Halloween party ideas 2015

[By DAVID KEIVOM, for INPUI-News&Info]

Socrates would have been pleased as a peach to know that I began a journey to discovering myself on Oct 15, 2008 when I set off with my parents from Delhi and happily headed towards the golden-green hills of my home state Manipur. (The old man Socrates after all was forever harping about knowing oneself, possibly even stressing "identity" and "raison d'etre", so I imagine him giving much approval from deep in his grave.)

My recent departure from Asha Bhawan, the Christian drug rehabilitation ministry where I completed an intensive 24x7, 6 year tour of duty, is followed by a month of Rest & Recreation at home which leaves me feeling lethargic. So with grateful, open arms and not unlike a trigger-happy soldier eager for action, I welcome the opportunity for a trip that is church-related and thankfully generously-funded, which allows us all to fly, and also treat ourselves to some airport coffee along the way.

There is that palpable sensation even before we pack and board the flight that this journey is no accident; indeed, a strong sense that it is in fact God's plan to actively take me into His scheme of things once again; therefore, my fervent prayer is for a sensitive spirit to be able to see Him working, and perhaps to receive new instructions (battle plans) and words of knowledge.

My mother still thinks she is a sprightly olympic gymnast and refuses to be helped. But she is no longer 15 years young now and walks laboriously slow with the upper half of her torso bent horizontally. So naturally my other fervent prayer is for the grace to sanely manage her through customs. I must admit mother has a penchant for making all our travels hassle-rich and highly eventful. (To say she has an anointing would be fair too).

You can rest assured there will be not less than a full dozen bits and pieces of baggage to help her lug, loose ends of clothing to trip on, and sharp objects on her person to set off alarm bells. And always, always a recurring feature, what has become mother's trademark: the misplaced boarding pass. Plenty of excitement for a decade but it happens everytime we set off to travel. (For some reason, my prayer for a smooth, easy journey have been unanswered. Only God knows why.)

The Landing: Without a flight snag the Jet Airways ride lands at the small airport in Manipur's capital Imphal and we step out of the plane to be greeted by clear skies and cool weather, surrounded by low-lying mountains stretching along the horizon on all sides: beautiful and breath-taking sights. To make things count I take a deep breath and fill my lungs full of pure oxygen, glad to be away from the Delhi smog.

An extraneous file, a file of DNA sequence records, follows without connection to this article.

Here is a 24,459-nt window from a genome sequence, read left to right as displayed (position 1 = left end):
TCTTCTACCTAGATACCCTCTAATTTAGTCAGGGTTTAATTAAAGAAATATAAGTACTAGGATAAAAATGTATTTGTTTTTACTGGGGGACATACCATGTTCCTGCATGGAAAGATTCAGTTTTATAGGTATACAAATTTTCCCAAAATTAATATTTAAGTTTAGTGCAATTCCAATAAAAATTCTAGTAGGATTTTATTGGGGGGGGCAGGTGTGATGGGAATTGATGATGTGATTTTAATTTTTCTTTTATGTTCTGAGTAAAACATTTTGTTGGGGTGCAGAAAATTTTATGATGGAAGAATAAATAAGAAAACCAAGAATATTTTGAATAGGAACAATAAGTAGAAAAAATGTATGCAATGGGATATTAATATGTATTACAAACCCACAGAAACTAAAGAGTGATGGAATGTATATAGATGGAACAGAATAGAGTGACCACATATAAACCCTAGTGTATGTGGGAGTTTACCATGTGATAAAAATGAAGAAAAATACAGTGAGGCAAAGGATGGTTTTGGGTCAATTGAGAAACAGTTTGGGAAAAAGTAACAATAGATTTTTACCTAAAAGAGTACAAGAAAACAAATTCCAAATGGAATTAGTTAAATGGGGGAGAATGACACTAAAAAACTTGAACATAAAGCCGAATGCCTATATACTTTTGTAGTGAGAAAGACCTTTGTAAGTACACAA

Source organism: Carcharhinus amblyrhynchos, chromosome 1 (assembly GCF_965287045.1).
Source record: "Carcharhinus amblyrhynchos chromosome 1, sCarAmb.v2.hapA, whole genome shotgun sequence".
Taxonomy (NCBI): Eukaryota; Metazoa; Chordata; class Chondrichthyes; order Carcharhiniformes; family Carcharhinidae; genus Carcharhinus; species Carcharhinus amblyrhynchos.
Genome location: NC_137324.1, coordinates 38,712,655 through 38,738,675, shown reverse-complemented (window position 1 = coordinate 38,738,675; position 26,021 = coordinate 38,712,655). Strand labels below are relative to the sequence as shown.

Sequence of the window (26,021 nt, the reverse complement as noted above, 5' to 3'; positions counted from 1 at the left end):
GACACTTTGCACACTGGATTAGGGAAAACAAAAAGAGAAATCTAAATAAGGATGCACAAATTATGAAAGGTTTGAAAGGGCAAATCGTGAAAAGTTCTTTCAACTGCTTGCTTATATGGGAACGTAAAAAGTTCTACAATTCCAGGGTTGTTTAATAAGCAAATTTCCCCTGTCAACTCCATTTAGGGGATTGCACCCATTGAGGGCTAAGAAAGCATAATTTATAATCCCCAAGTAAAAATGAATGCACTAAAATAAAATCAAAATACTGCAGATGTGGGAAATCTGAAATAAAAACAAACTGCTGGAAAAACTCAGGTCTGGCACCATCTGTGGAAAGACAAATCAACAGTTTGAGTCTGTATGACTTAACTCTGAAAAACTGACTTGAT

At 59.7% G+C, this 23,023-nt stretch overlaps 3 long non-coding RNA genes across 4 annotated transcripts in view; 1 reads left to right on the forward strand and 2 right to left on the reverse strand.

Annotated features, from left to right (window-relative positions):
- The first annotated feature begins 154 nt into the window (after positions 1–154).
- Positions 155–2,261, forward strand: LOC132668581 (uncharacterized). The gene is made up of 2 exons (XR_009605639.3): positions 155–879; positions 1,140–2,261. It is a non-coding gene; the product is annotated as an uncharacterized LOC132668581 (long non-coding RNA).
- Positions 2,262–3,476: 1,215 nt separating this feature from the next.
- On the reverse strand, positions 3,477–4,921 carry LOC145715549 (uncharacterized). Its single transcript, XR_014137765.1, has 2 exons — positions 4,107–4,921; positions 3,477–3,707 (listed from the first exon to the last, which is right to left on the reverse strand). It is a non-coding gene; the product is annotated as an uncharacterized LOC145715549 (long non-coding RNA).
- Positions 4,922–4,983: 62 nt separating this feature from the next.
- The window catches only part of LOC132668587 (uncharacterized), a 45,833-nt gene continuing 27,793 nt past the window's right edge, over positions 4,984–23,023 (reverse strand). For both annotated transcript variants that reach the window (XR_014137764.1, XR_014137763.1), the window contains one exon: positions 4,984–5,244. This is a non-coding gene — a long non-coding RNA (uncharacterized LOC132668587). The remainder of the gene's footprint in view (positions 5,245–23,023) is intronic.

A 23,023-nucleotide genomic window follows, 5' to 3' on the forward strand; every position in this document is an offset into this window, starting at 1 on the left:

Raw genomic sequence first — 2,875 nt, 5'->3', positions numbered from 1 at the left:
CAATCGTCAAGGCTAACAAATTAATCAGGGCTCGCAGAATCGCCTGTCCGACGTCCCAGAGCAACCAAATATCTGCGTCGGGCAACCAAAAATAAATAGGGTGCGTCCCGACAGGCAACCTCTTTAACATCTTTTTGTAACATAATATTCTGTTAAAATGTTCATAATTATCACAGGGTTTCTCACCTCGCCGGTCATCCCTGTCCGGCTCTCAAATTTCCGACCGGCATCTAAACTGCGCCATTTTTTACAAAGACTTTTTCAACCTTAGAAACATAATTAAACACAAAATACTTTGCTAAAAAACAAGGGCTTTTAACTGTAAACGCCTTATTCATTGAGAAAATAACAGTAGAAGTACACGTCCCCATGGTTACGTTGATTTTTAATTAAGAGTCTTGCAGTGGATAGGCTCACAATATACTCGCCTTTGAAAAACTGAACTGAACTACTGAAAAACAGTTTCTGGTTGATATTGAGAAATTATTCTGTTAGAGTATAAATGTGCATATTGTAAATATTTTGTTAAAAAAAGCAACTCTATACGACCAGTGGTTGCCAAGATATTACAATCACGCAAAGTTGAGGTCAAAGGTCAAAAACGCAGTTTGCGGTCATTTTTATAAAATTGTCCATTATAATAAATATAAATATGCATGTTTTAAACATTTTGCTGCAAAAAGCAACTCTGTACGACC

We are off in a moment with our legion pieces of luggage, courtesy my mother. Coincidentally, it’s a Black Day declared by the valley-based insurgents and the city wears a deserted and abandoned look. For protection we follow a lead jeep full of armed soldiers. This serves as a reminder of the state of security in the northeast. On the highway every few kilometers, we notice what has become for this land an ubiquitous sight: armored vehicles and well-armed soldiers keeping vigil.

I've been a frequent flyer to many parts of the world, but visiting Manipur, my own state, always leaves me feeling specially refreshed and I immediately scold myself for not visiting every six months. Back home everything is different: the "welcomes" are sincere, packed with all the warmth and sincerity reserved for long lost friends. (There might be the odd backslapper so be careful you don’t choke.)

Everyone you meet will want to shake your hand. And believe me the people are fond of shaking heartily so it pays to have strong hands to survive the ordeal of being squeezed by, say, 300 pairs of hands. Due to the harshness of the land and our tribal love for manual labor (for example, clearing forests or tilling fields) most hands will be rugged, cracked, with skin peeling off like from a sunburnt face.

There are also countless invitations you will invariably have to attend, one dimension of holidays that leaves me feeling specially bloated. I can't help but feel honored going to some of the modest homes where they lay out all the trappings: a welcome fit for kings, the entire family standing in a file in their front porch to squeeze my “poor” hands; sometimes folks will not join in the festivities but instead, out of a sense of servitude, will wait on guests hand and foot. It can be quite humbling.

Mealtime is without a doubt the main event of a social outing. You have to quickly catch on that one is expected to be a big eater, and if I’m not mistaken, it is considered rude to take only three helpings and leave the table in less than 45 minutes. Otherwise someone is liable to announce, as if you have a terminal illness: oh, you’ve full so easily. Though I don’t have the stomach of a jumbo jet, I enjoy being invited and eating as much as I can because it makes the hosts satisfied. This is the part of our custom I cherish so affectionately.